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Illustration by Pete Ryan

More than two thirds of Americans want to start 2020 on a better financial footing — but picking a smart money-related New Year's resolution can make all the difference.

Topping the list for those vowing to make financial changes were: saving more (53% of people), paying down debt (51%) and spending less (35%), according to an annual study conducted by Fidelity Investments. And while such ambitions are admirable, wide-sweeping and vague goals can be hard to achieve.

So instead of just saying you’ll spend less or save more, Money consulted with financial experts to find out the top things you can easily do going forward to actually make those resolutions a reality and start your year off right.

1. Move your money to a high-yield savings account

“Open an online high-yield savings account for your emergency fund. Online banks offer much higher rates than traditional brick and mortar banks, says Mesa, Ariz., financial planner Amy Shepard, allowing you to earn more than 20 times more than you would with a typical savings account, which pays an average of only 0.09%, according to the FDIC.

“Not only do you get a better interest rate, but having your savings out of sight and out of mind makes it so much easier to leave that money alone rather than spend it,” Shepard adds.

Making the switch is an easy way to save hundreds of dollars more a year while doing nothing. For instance, if you had $16,420 in your account, which is the average balance households keep in a savings account, according to data from banking comparison site MagnifyMoney, and you moved those savings to Money’s Best Bank winner for high-yield savings accounts, SFGI Direct, you’d earn 2.07% in interest or about $340 a year.

2. Monitor your spending

If you want to save more money, it’s important to first learn exactly where your money is going. Scotch Plains, N.J., financial planner Jared Friedman recommends: “keeping track of your spending for the first 60 days of the year. Do not change any habits but instead just keep track. Then on March 1, review your spending to see where it all actually goes.”

Once you know your spending leaks — be it buying lunch out every workday or one too many shopping trips — aim to cut between 10% to 15% of those discretionary purchases out, if you can.

“This method works better than saying only spend 10% of your money on food or 20% on entertainment,” adds Friedman. “With this method you’re not limited by category.”

While you can track your spending yourself using spreadsheets or other notes, digital tools like Mint, Personal Capital, and YNAB allow you to sync bank and credit card information together to easily view your spending history and its impact on your budget.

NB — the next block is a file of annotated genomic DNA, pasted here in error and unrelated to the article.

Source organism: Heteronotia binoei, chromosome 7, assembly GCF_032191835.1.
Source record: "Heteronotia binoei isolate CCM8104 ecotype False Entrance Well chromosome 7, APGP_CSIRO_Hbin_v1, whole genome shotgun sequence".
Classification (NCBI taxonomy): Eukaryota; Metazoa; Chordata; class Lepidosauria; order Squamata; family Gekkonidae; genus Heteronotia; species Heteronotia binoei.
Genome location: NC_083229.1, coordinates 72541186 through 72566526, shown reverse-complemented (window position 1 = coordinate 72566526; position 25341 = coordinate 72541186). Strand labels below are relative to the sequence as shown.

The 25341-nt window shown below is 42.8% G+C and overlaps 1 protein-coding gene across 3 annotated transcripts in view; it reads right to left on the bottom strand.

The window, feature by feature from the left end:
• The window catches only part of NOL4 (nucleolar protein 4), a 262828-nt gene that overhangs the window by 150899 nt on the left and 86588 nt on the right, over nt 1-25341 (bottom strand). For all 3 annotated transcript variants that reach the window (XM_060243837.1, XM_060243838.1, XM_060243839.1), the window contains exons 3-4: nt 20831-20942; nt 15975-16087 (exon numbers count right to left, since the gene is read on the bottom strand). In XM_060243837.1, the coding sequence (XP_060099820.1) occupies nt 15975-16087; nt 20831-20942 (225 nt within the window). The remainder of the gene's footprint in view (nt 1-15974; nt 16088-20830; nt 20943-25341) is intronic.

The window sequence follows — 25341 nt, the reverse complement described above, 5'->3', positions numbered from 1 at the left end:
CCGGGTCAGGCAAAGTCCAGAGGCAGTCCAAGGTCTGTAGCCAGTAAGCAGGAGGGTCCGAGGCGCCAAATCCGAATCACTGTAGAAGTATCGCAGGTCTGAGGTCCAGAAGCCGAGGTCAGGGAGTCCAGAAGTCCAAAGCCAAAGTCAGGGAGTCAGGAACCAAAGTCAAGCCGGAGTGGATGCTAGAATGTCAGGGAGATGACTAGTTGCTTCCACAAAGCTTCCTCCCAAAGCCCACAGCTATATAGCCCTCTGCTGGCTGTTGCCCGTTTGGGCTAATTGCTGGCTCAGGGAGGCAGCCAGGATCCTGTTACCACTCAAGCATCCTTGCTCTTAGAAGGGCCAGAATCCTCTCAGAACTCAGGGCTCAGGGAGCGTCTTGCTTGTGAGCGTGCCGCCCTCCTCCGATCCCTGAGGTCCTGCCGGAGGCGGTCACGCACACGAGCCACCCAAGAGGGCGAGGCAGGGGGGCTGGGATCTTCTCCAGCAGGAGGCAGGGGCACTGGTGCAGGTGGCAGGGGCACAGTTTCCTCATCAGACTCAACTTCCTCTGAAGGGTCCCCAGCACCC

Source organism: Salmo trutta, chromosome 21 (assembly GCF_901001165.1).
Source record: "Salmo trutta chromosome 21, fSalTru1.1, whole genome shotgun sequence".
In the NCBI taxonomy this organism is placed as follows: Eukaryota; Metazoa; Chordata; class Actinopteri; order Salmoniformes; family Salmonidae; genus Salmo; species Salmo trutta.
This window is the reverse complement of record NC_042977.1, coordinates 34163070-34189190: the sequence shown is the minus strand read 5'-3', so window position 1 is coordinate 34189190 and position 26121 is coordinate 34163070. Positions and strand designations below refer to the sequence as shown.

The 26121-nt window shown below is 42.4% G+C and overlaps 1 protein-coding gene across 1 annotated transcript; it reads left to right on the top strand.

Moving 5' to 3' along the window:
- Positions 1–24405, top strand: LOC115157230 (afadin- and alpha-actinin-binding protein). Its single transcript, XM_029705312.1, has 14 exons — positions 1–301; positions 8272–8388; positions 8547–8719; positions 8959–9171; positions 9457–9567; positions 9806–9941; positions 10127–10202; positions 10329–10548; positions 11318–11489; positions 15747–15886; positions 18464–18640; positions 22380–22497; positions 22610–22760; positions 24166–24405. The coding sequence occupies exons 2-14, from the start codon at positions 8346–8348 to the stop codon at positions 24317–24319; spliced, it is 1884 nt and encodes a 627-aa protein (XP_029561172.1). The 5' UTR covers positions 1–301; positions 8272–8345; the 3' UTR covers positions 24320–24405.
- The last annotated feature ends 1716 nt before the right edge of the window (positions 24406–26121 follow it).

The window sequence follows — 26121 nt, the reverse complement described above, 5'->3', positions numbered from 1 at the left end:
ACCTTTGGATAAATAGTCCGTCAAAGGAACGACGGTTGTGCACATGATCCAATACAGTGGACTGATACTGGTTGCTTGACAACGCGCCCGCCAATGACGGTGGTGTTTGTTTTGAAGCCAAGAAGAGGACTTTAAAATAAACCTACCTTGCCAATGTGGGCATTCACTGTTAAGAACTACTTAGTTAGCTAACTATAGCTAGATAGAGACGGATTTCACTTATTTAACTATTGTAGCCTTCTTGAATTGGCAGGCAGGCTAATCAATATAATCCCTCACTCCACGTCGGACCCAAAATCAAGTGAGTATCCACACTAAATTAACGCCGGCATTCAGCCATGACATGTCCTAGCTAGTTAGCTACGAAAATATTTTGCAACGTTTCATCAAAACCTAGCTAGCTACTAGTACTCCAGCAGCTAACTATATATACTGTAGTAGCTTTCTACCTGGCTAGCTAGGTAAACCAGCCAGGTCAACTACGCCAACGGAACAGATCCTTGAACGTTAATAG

3. Raise your retirement savings by 1%

If you normally stash 3% or 6% or even 15% of your salary away in your 401(k) each year, challenge yourself to set the bar higher by increasing your contributions by just 1% more. “Make this a habit and increase your contribution 1% every January. You will never miss the money and when you get a raise, your savings will increase automatically,” says Parker, Colo., financial planner Kaleb Paddock.

It might not seem like a big move, but a person earning the median full-time wage in America, which is $919 a week or $47,788 a year, according to the Bureau of Labor Statistics, would save about $478 more annual by making this tiny change that barely dents take-home pay. Of course, you could raise it by more than 1% to see greater savings.

If you don’t have access to a 401(k) plan through your workplace, consider doing the same 1% increase with your traditional IRA or Roth IRA, assuming you aren’t already hitting the funding maximum, or, if self-employed, divert the increased savings to a SEP IRA.

4. Automate your savings

It’s harder to spend money when it never enters your checking account to begin with, which is why Rockville, M.d., financial planner Malcolm Ethridge recommends you automate the savings process and take yourself out of the equation.

“Set a savings goal and then automate the appropriate incremental savings that would equal that goal by the end of the year,” says Ethridge.

“For example: If I were trying to reach a savings goal of $5,000 by the end of 2020, I would set an automatic deposit from my paycheck into an account earmarked exclusively for that savings goal and then try my best to forget about it” he adds. “I wouldn't sign up for online access or e-statements or a debit card. The best thing to do is to take out all of the access points where a human could step in and derail the plan.”

5. Revisit your tax withholding

In 2020, the IRS will launch a redesigned W-4 form, or the form that helps employers collect the correct amount of government taxes from your wages, and while you don’t need to file a new form if you’ve already filed one with your company, it is a good excuse to check over what your W-4 currently.

“Double-check and, if necessary, adjust your withholdings on Form W-4. There are several situations that would warrant an adjustment including, but not limited to: a large tax refund or tax bill in the previous year, marriage/divorce, change in employment status, and change in the number of dependents,” says Atlanta, Ga., financial planner Serina Shyu. “Making this adjustment is quick and easy, and could help mitigate future tax headaches today.

After all, there is nothing worse than carefully saving all year, only to have Uncle Sam come collecting in April and wipe out your emergency fund. And if, you enjoy a large tax refund, know you’re essentially giving the government an interest free year-long loan when you could be using that money to invest in your own retirement account or help pay down interest-accruing debt.